The relative peak areas of 59 compounds (as identified by GC×GC/MS in the deconvoluted total ion chromatogram mode) were calculated for each replicate of the entities study. Differences in chemical composition of the samples from study entities were analysed by multiple factor analyses (MFA) and/or principal component analysis (PCA). Prior to MFA and/or PCA, peak areas were transformed logarithmically, intraspecific scaling was performed by dividing each species score by its standard deviation, and the data were centred by species’ scores. In PCA analyses, hierarchical clustering based on Pearson correlation showed that entities with similar chemical profiles cluster together. A heat map was used to visualize compounds organized as matrices . Dendrograms were created using correlation-based distances and the Ward method of agglomeration was used in the analysis . To further examine differences between the five female entities, the percentage contribution of each female-specific compound (fatty acid esters) to the average dissimilarity between female entities was calculated with similarity percentage analysis (SIMPER) . All computations were performed with R 3.1.2 , and the R packages FactoMineR  and gplots  were used.
In total, 59 compounds were identified in hexane body washes of males and females of B. carambolae, B. dorsalis, B. ‘syn. invadens’, B. ‘syn. papayae’, and B. ‘syn. philippinensis’. The compounds comprised a complex mixture of three fatty acids, 22 esters, as well as 32 hydrocarbons and two aldehydes with chain lengths ranging from 12 to 40 carbons (Fig 1, S1 Fig, S1 Table).
Quantitative and qualitative differences were found in male versus female chemical profiles among the investigated entities when applying GC/MS. From the chemical mixture, 32 hydrocarbons were common for both sexes, whereas 22 fatty acid esters and three fatty acids were specific for females (Fig 1, S1 Fig). GC×GC/MS allowed for detailed structural identification of all compounds present in the cuticle extracts. A heat map was constructed to visualize the relative proportions of all 59 compounds in each of the entities studied (Fig 2, S1 Table). In the compound dendrogram, the majority of cuticular hydrocarbons formed one cluster, while fatty acids, esters and aldehydes together with several CHs grouped into a second main cluster. The three most abundant compounds among all the entities were methyl-branched hydrocarbons with 32-, 34- and 36-carbon backbones (CH16B, CH17B, CH24B, CH25B). A mixture of 3,9-/3,7-dimethyl C31 (CH18B) was the most variable across the males and females of all entities studied. Ethyl dodecanoate (E03), ethyl tetradecanoate (F07), ethyl (Z)-hexadec-9-enoate (E10), ethyl hexadecanoate (E11), ethyl (Z)-octadec-9-enoate (E15), and two acids (myristoleic acid Ac01, gondoic acid Ac02) were compounds most abundant in females (Fig 2, S1 Table). Distinct sex specificity of the analysed chemical profiles of males and females was clearly visible. Bactrocera carambolae males and females were distinctly separated from the remaining entities of B. dorsalis (Fig 2). The separation of sexes and species based on the complex chemical profiles of the cuticle was further supported by MFA (Fig 3A and 3B). In the individual factor map (Fig 3A), where the first two axes represent 91.1% of the total variance, females were distinctively separated from males along the first axis (Dim 1). Within both sexes, B. carambolae formed groups separated from those of the remaining entities studied (Dim 2). Bactrocera spp. males were separated according to their specific CH profiles, while females were characterized by esters and fatty acids (Fig 3B). Upon closer examination, cuticular hydrocarbons and aldehydes are seen to be correlated with formation of a B. carambolae male cluster and its separation from B. dorsalis, whereas fatty acids and esters are correlated with formation of the B. carambolae female group.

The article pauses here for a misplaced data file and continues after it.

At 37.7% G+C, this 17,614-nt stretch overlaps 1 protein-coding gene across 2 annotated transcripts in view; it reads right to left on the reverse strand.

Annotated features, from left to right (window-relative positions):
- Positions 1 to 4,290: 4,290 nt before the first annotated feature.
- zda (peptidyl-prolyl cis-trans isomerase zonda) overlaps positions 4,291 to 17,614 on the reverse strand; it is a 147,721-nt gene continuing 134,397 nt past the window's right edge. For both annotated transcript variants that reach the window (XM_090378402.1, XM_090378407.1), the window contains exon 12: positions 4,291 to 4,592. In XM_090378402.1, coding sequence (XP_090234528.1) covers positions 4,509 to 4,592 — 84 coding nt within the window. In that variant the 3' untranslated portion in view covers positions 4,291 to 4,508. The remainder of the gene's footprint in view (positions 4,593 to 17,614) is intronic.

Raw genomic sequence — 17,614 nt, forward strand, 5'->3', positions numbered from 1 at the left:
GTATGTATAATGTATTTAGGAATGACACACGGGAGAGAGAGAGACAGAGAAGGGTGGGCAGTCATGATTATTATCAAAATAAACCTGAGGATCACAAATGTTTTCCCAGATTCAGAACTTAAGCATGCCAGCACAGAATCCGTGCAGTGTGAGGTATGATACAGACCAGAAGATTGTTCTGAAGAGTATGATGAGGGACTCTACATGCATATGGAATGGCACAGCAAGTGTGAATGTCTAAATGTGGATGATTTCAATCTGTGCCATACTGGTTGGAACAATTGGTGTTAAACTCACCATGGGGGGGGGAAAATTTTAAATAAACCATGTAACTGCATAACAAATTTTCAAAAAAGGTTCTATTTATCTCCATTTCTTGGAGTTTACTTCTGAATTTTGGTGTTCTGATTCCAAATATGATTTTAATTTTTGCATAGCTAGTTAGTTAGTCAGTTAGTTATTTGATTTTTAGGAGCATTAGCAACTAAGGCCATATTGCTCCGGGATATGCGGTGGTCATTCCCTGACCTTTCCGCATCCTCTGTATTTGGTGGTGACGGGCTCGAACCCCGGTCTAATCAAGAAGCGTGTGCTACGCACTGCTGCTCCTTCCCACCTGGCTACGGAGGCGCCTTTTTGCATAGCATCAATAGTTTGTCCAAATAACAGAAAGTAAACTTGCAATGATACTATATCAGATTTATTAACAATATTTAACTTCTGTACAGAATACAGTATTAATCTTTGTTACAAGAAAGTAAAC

MFA was applied for the evaluation of CHs as chemotaxonomic markers for species differentiation in males (Fig 4). The first two dimensions of the MFA axes represented 89% of the total variance. Linear and methyl-branched CH weighted most heavily Dim 1 (Fig 4A). Different conclusions can be drawn regarding the contribution of each group of variables to axis 2. The contribution of unsaturated CHs appears to be statistically most significant when compared to the low contribution of the other variables (linear and methyl-branched CHs), which are the least useful groups of compounds for discriminating among the species. Bactrocera carambolae was separated from B. dorsalis (i.e. B. dorsalis, B. ‘syn. invadens’, B. ‘syn. papayae’, and B. ‘syn. philippinensis’) along the first axis (Dim 1), indicating that it is possible to distinguish these two species base on their CH profiles. Methyl-branched CHs were positively correlated with B. carambolae, while unsaturated hydrocarbon (CH22U) tritriacontene was positively correlated with formation of the B. ‘syn. invadens’ males group (Fig 4C). Separate heat maps for male and female CH profiles were constructed (S2 Fig). In males, there was a clear segregation of B. carambolae from the remaining species complex entities. In females, however, B. carambolae females clustered together with B. dorsalis and B. ‘syn. philippinensis’ (S2 Fig), thus indicating that CH profiles of females are not species- specific.